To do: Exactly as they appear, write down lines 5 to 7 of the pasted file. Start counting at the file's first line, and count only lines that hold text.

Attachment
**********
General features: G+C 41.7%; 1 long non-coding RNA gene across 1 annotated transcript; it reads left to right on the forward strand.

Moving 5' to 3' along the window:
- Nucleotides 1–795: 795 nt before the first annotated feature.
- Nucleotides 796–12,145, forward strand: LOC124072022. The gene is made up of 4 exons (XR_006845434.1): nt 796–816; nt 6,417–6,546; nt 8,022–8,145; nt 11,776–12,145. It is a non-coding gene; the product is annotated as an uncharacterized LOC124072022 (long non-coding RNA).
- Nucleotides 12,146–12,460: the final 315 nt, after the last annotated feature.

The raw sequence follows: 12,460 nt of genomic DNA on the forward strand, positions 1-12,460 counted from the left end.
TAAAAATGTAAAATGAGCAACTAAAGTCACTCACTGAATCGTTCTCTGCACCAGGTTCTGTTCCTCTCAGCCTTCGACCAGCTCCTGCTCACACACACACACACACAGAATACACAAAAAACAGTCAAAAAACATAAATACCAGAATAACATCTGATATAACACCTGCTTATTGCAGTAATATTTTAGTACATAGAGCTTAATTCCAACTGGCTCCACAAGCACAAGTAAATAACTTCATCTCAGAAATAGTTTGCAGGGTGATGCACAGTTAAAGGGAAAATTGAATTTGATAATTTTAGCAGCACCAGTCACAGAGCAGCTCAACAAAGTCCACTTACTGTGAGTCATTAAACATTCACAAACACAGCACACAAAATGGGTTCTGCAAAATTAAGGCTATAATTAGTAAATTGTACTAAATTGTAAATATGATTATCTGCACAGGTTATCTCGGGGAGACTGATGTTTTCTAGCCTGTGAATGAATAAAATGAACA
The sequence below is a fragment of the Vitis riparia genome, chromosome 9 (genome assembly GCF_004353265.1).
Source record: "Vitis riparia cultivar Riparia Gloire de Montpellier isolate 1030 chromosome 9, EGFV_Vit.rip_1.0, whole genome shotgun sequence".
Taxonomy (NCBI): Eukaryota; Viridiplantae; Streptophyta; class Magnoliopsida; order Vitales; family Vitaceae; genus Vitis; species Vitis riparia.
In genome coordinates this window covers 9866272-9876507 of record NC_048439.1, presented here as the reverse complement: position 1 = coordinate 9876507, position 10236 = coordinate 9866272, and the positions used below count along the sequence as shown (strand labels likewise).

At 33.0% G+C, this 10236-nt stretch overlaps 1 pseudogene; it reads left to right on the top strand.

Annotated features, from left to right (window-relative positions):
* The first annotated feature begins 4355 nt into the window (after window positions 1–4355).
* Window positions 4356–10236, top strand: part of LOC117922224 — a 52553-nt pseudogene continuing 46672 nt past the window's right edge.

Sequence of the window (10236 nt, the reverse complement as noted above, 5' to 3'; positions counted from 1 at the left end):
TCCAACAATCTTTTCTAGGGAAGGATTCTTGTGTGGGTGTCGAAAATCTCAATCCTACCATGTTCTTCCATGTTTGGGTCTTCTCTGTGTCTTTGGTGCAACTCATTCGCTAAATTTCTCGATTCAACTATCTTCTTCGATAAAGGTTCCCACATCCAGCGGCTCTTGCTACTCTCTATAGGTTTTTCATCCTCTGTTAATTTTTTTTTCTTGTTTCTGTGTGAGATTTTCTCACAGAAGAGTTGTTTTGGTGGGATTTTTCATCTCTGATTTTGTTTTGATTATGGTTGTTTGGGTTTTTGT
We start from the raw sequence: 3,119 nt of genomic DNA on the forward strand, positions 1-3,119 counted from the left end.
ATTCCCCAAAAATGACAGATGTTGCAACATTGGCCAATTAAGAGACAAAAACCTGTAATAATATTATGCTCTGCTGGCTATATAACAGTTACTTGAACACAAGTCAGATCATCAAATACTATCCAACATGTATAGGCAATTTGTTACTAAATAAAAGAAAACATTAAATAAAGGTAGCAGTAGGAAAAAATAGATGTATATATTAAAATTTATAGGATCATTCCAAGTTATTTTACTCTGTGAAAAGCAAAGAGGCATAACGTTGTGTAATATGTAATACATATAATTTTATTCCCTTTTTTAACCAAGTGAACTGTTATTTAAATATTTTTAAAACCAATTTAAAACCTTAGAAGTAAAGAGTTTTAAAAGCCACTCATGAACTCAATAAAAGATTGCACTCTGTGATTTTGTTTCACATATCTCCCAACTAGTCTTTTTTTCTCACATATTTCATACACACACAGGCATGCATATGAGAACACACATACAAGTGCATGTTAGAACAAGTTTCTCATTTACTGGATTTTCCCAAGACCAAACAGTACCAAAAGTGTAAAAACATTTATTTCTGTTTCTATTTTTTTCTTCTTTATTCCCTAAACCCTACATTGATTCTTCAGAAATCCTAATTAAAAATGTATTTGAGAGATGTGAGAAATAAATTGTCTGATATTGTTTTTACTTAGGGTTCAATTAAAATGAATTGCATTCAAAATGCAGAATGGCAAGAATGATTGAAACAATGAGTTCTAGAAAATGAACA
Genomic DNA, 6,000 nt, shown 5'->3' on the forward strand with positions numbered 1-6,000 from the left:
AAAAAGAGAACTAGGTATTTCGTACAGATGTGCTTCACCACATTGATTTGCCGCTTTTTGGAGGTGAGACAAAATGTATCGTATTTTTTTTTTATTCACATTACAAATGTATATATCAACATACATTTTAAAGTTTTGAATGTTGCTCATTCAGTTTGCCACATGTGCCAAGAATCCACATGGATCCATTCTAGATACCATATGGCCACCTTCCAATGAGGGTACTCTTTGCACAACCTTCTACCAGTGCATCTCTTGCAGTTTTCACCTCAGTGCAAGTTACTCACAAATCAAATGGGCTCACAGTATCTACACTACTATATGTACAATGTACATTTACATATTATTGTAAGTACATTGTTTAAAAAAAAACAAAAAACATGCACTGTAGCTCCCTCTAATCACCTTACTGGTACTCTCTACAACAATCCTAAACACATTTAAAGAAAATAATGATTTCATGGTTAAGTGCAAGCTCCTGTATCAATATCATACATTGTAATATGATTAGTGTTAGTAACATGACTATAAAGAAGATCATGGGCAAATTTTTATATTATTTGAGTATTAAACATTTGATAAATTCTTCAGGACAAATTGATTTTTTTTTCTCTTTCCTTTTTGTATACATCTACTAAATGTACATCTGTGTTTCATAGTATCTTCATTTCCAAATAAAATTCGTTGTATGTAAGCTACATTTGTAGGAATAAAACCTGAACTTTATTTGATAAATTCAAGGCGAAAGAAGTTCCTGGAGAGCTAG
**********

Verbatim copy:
- Nucleotides 12,146–12,460: the final 315 nt, after the last annotated feature.

The raw sequence follows: 12,460 nt of genomic DNA on the forward strand, positions 1-12,460 counted from the left end.
TAAAAATGTAAAATGAGCAACTAAAGTCACTCACTGAATCGTTCTCTGCACCAGGTTCTGTTCCTCTCAGCCTTCGACCAGCTCCTGCTCACACACACACACACACAGAATACACAAAAAACAGTCAAAAAACATAAATACCAGAATAACATCTGATATAACACCTGCTTATTGCAGTAATATTTTAGTACATAGAGCTTAATTCCAACTGGCTCCACAAGCACAAGTAAATAACTTCATCTCAGAAATAGTTTGCAGGGTGATGCACAGTTAAAGGGAAAATTGAATTTGATAATTTTAGCAGCACCAGTCACAGAGCAGCTCAACAAAGTCCACTTACTGTGAGTCATTAAACATTCACAAACACAGCACACAAAATGGGTTCTGCAAAATTAAGGCTATAATTAGTAAATTGTACTAAATTGTAAATATGATTATCTGCACAGGTTATCTCGGGGAGACTGATGTTTTCTAGCCTGTGAATGAATAAAATGAACA